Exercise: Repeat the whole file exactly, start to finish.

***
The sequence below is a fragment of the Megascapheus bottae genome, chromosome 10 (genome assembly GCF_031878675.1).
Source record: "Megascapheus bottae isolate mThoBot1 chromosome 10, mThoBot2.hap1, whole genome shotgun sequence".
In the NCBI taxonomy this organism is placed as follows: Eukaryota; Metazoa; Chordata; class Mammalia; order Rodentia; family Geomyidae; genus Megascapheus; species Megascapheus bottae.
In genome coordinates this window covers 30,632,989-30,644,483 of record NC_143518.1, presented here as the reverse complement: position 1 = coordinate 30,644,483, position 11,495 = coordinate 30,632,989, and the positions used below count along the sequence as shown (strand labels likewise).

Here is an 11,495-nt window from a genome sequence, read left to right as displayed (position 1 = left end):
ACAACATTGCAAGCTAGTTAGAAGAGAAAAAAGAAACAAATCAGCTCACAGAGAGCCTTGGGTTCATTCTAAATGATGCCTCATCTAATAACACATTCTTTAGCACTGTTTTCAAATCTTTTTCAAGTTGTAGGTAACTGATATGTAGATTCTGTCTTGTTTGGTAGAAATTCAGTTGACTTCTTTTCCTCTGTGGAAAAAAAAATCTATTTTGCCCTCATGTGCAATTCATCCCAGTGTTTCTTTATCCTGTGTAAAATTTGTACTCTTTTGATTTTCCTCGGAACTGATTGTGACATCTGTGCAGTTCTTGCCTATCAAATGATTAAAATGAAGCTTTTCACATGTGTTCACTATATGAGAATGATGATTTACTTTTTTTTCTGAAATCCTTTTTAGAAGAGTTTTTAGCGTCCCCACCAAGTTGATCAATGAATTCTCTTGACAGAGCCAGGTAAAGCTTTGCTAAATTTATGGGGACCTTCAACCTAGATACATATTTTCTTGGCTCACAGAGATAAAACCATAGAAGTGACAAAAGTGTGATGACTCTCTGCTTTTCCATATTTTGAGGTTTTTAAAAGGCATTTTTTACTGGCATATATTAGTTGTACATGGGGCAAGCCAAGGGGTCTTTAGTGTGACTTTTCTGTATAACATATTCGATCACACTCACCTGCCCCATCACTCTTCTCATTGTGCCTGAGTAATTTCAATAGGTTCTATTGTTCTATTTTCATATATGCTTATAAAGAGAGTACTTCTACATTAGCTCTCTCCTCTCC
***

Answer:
The sequence below is a fragment of the Megascapheus bottae genome, chromosome 10 (genome assembly GCF_031878675.1).
Source record: "Megascapheus bottae isolate mThoBot1 chromosome 10, mThoBot2.hap1, whole genome shotgun sequence".
In the NCBI taxonomy this organism is placed as follows: Eukaryota; Metazoa; Chordata; class Mammalia; order Rodentia; family Geomyidae; genus Megascapheus; species Megascapheus bottae.
In genome coordinates this window covers 30,632,989-30,644,483 of record NC_143518.1, presented here as the reverse complement: position 1 = coordinate 30,644,483, position 11,495 = coordinate 30,632,989, and the positions used below count along the sequence as shown (strand labels likewise).

Here is an 11,495-nt window from a genome sequence, read left to right as displayed (position 1 = left end):
ACAACATTGCAAGCTAGTTAGAAGAGAAAAAAGAAACAAATCAGCTCACAGAGAGCCTTGGGTTCATTCTAAATGATGCCTCATCTAATAACACATTCTTTAGCACTGTTTTCAAATCTTTTTCAAGTTGTAGGTAACTGATATGTAGATTCTGTCTTGTTTGGTAGAAATTCAGTTGACTTCTTTTCCTCTGTGGAAAAAAAAATCTATTTTGCCCTCATGTGCAATTCATCCCAGTGTTTCTTTATCCTGTGTAAAATTTGTACTCTTTTGATTTTCCTCGGAACTGATTGTGACATCTGTGCAGTTCTTGCCTATCAAATGATTAAAATGAAGCTTTTCACATGTGTTCACTATATGAGAATGATGATTTACTTTTTTTTCTGAAATCCTTTTTAGAAGAGTTTTTAGCGTCCCCACCAAGTTGATCAATGAATTCTCTTGACAGAGCCAGGTAAAGCTTTGCTAAATTTATGGGGACCTTCAACCTAGATACATATTTTCTTGGCTCACAGAGATAAAACCATAGAAGTGACAAAAGTGTGATGACTCTCTGCTTTTCCATATTTTGAGGTTTTTAAAAGGCATTTTTTACTGGCATATATTAGTTGTACATGGGGCAAGCCAAGGGGTCTTTAGTGTGACTTTTCTGTATAACATATTCGATCACACTCACCTGCCCCATCACTCTTCTCATTGTGCCTGAGTAATTTCAATAGGTTCTATTGTTCTATTTTCATATATGCTTATAAAGAGAGTACTTCTACATTAGCTCTCTCCTCTCC